• CiCi Says:

      Beautifully said Maria! And I couldn’t agree more. I too, am using the gifts God gave me. And I’m feeling hugely blessed because of them. God saw the bigger picture for me. And thankfully I’m beginning to see it as well.

  2. Mali Says:

    I think I have definitely experienced Post Traumatic Growth, though I am not a person of faith at all. I understand myself and others so much better, I am more compassionate, I am stronger, not as afraid of adversity and loss now because I know I can cope with it (even if I don’t want to), and all round I feel a much richer, deeper person. And perhaps most importantly, I can recognise and accept my flaws and shortcomings. In this case, acceptance doesn’t mean I don’t try to change, just that I try to focus on change more than beating myself up for them. It isn’t working 100% of course – I am very far (far FAR far) from perfect.

  3. Angela Says:

    Yes! Great post. I am a walking testimony that post-traumatic growth can follow the post-traumatic stress. One has to have an optimistic outlook on life to be able to get there; for people who are naturally optimistic that comes a bit easier than those who are naturally pessimistic. I guess those types would have to force themselves to think optimistically (?), but I assume it can be done with enough trying, and if one is willing to learn new thought habits. I’m thankful that I’m generally in the first category, although I certainly first went through at least two years of what I self-diagnosed as PTSD. It’s interesting to me that, while I was in the midst of dealing with the trauma, I knew on an intellectual level that I would eventually be okay and come out stronger, although emotionally I was completely unable to access that level of acceptance, even though I wanted to be there so badly. You simply cannot get to the top of that mountain of healing without doing the long climb through the grief first!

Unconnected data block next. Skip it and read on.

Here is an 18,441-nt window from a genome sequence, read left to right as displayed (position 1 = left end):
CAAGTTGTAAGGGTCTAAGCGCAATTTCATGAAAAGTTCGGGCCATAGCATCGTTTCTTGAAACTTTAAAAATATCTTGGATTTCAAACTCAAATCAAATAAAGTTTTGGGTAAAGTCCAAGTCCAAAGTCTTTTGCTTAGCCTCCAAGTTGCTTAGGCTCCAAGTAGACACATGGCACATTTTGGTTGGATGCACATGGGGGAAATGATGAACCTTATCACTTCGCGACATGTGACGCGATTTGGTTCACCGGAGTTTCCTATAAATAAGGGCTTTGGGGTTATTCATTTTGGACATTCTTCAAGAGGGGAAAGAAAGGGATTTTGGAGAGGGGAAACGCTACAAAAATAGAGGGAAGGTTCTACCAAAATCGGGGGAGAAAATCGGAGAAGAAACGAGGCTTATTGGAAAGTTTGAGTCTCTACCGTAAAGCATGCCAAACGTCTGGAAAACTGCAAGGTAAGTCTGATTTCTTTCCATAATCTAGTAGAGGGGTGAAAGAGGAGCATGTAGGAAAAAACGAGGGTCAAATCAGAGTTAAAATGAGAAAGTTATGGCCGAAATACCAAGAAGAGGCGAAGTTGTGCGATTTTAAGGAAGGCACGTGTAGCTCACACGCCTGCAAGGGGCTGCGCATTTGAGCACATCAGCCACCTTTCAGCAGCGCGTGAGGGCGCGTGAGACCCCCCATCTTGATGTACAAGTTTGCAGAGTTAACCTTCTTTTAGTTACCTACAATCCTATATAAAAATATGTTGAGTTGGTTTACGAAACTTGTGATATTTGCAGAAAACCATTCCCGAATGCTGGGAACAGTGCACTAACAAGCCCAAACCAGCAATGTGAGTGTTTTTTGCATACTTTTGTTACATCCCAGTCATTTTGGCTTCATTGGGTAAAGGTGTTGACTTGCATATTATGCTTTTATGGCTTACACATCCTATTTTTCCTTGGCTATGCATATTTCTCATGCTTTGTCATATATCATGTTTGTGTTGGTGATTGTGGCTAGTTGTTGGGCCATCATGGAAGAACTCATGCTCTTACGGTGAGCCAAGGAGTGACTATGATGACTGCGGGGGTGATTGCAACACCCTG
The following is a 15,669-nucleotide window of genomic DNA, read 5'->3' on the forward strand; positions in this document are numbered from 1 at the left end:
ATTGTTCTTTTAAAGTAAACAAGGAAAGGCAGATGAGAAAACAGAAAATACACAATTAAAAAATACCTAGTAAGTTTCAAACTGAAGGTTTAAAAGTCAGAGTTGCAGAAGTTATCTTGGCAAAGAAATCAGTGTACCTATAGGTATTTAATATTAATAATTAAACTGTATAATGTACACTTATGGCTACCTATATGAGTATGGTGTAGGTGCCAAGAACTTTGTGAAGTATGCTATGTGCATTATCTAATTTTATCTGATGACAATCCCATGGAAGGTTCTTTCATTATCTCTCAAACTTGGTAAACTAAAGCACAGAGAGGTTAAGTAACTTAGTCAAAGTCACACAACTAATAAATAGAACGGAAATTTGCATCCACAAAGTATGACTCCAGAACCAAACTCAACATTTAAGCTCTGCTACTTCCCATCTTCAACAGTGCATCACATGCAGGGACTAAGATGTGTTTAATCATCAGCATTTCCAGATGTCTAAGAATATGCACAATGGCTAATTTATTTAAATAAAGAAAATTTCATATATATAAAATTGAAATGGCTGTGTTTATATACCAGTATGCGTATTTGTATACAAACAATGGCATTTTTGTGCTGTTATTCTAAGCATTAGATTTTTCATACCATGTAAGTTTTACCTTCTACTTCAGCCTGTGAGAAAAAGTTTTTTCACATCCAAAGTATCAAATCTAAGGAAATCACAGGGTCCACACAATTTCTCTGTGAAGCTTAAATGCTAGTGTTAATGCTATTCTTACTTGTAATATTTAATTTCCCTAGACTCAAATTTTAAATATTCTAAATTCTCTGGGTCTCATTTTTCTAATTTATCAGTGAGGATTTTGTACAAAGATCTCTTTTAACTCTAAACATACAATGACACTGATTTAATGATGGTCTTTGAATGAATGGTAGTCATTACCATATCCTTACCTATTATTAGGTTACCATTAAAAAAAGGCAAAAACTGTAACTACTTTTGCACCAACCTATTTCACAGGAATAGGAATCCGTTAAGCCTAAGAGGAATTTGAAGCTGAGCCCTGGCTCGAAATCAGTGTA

Maria, you summed up the rest of what I think. My husband and I can focus, or rather spread out, our attentions to many children/people/humans in general, since we don’t have our own to consume the bulk of our time and resources. My husband is particularly and naturally gifted in that area. He’s extraordinarily generous, caring and compassionate toward other people. I’m really not, being naturally more withdrawn and introspective, but I can see that he makes me a more outgoing and gregarious person with his example,while I contribute a greater percentage of the means with which we are able to give. Anyway, we compliment each other, so it’s good and we are finally getting to a place of acceptance and even happiness 🙂

  4. CiCi Says:

    Really great post once again. I also agree…I’ve decided that God has something more in store for me. Oh yes, I’ve found the third path as well. And I’m thriving in it…for once 🙂